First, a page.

“While we certainly didn’t always see eye-to-eye even in later years, as deputy First Minister for nearly a decade he was one of the pioneers of implementing cross community power sharing in Northern Ireland. He understood both its fragility and its precious significance and played a vital part in helping to find a way through many difficult moments.
“At the heart of it all was his profound optimism for the future of Northern Ireland – and I believe we should all hold fast to that optimism today.”
Sinn Fein president Gerry Adams paid tribute to his lifelong friend, saying: "Throughout his life Martin showed great determination, dignity and humility and it was no different during his short illness.
"He was a passionate republican who worked tirelessly for peace and reconciliation and for the reunification of his country.
"But above all he loved his family and the people of Derry and he was immensely proud of both.
"On behalf of republicans everywhere we extend our condolences to Bernie, Fiachra, Emmet, Fionnuala and Grainne, grandchildren and the extended McGuinness family."
Mr Adams posted Irish folk singer Luke Kelly's Song for Ireland along with the tweet "A song for Martin McGuinness. I measc Laochra na n-Gael go raibh a anam dilis", which translates as "Among heroes of Gael he had a faithful soul":
Michael D Higgins, President of Ireland, led tributes from the Republic, saying Mr McGuinness's death leaves a gap that will be hard to fill.
"The world of politics and the people across this island will miss the leadership he gave, shown most clearly during the difficult times of the peace process, and his commitment to the values of genuine democracy that he demonstrated in the development of the institutions in Northern Ireland," he said.
Mr Higgins said Mr McGuinness made an immense contribution to peace and reconciliation in Northern Ireland.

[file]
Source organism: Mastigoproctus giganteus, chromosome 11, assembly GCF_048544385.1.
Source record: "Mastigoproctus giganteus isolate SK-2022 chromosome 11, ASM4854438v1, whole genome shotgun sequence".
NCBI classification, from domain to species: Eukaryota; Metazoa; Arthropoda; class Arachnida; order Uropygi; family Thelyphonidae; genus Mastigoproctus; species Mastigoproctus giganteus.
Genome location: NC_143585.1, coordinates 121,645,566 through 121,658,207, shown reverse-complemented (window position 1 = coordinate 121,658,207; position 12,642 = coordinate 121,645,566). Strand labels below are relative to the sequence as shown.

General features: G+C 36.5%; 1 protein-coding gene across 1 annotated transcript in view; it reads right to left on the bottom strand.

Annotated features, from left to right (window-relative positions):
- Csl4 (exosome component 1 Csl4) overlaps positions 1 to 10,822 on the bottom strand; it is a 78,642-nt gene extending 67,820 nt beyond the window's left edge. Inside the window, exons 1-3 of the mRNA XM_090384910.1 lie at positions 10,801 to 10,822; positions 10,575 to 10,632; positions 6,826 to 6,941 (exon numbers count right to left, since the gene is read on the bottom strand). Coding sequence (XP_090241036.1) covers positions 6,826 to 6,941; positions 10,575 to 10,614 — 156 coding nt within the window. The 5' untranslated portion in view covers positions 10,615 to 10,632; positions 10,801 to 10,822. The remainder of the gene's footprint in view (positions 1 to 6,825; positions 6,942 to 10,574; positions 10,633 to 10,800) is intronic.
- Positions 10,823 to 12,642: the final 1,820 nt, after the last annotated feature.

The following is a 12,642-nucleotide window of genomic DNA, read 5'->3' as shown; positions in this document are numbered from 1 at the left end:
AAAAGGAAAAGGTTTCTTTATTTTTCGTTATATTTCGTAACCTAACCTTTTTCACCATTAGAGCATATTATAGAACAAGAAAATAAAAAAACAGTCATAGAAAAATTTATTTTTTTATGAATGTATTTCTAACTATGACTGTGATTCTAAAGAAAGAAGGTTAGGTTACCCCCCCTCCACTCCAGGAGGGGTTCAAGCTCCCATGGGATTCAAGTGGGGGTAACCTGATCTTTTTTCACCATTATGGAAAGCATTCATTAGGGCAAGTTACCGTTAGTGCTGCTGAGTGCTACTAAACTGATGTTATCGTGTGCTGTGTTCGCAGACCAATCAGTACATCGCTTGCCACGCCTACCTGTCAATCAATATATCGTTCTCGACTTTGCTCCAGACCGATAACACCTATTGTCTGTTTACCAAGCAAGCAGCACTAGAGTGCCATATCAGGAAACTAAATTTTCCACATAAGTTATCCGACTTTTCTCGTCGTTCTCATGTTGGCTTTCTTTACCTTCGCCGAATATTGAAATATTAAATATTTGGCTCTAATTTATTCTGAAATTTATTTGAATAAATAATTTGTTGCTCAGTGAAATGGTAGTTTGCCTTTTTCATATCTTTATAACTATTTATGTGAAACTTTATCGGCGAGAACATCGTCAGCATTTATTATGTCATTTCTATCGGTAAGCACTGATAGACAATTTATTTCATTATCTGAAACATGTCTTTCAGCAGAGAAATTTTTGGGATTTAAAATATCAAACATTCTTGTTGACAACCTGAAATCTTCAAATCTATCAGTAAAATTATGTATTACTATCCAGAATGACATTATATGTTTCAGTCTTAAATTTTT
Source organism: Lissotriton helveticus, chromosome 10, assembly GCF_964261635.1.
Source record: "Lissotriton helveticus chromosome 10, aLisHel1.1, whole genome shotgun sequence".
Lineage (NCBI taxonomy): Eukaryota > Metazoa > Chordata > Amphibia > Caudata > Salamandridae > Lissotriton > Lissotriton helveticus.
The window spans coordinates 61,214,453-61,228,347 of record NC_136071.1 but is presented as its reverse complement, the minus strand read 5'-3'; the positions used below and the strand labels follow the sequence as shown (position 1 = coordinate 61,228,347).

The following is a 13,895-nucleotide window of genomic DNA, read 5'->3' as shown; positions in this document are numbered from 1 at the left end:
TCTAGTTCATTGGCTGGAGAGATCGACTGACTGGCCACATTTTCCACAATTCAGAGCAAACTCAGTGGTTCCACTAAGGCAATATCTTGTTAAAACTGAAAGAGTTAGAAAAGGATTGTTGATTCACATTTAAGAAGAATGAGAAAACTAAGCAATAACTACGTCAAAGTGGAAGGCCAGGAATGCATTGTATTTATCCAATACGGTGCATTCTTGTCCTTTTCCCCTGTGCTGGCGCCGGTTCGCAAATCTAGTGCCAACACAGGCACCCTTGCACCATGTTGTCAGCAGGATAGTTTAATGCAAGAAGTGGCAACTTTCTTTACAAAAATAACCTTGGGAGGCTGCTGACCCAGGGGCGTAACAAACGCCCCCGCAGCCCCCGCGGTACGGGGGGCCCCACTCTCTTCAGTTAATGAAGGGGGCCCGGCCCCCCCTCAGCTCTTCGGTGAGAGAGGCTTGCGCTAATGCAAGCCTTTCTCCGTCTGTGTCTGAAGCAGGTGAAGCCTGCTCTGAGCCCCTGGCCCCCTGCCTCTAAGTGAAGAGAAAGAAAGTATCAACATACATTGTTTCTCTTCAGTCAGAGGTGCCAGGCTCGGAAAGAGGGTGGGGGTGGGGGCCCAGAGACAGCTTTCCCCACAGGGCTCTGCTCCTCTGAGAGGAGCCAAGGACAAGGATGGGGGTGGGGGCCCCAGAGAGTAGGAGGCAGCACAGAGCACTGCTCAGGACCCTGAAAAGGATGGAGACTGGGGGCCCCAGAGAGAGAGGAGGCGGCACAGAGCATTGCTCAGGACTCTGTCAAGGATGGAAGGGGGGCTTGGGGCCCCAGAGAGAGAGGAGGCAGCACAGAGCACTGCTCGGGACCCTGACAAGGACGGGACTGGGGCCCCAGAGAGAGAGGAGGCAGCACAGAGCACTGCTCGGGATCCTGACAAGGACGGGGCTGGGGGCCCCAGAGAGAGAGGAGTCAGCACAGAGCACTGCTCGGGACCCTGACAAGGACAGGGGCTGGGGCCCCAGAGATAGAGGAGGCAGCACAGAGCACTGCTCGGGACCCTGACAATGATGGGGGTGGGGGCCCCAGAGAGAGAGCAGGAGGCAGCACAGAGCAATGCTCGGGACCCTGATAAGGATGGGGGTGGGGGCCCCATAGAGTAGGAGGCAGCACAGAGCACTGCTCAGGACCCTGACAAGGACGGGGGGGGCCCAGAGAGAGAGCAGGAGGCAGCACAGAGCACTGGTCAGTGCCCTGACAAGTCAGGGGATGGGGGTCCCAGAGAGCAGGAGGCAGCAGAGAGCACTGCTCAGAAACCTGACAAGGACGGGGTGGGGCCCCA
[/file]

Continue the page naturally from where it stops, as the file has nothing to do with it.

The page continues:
Statement by President Michael D. Higgins on the death of Martin McGuinness: https://t.co/B73cWUxL37— President of Ireland (@PresidentIRL) March 21, 2017
Jeremy Corbyn, the Labour leader, said Mr McGuinness "played a huge role in bringing about peace in Northern Ireland":
Martin McGuinness played a huge role in bringing about peace in Northern Ireland. He was a great family man and my thoughts are with them— Jeremy Corbyn MP (@jeremycorbyn) March 21, 2017
Irish Taoiseach Enda Kenny said he was "deeply saddened" to hear of the death of Mr McGuinness. He said:
"His passing represents a significant loss, not only to politics in Northern Ireland but to the wider political landscape on this island and beyond.
"Martin will always be remembered for the remarkable political journey that he undertook in his lifetime. Not only did Martin come to believe that peace must prevail, he committed himself to working tirelessly to that end.
"Martin was one of the chief architects of the Good Friday Agreement and he worked resolutely in the years that followed it in pursuit of its full implementation. I got to know Martin well in recent years, including through our working together in the North South Ministerial Council.
"His commitment to securing enduring peace and prosperity for all of the people of Northern Ireland was unwavering throughout this time. He strove to make Northern Ireland a better place for everyone, regardless of background or tradition.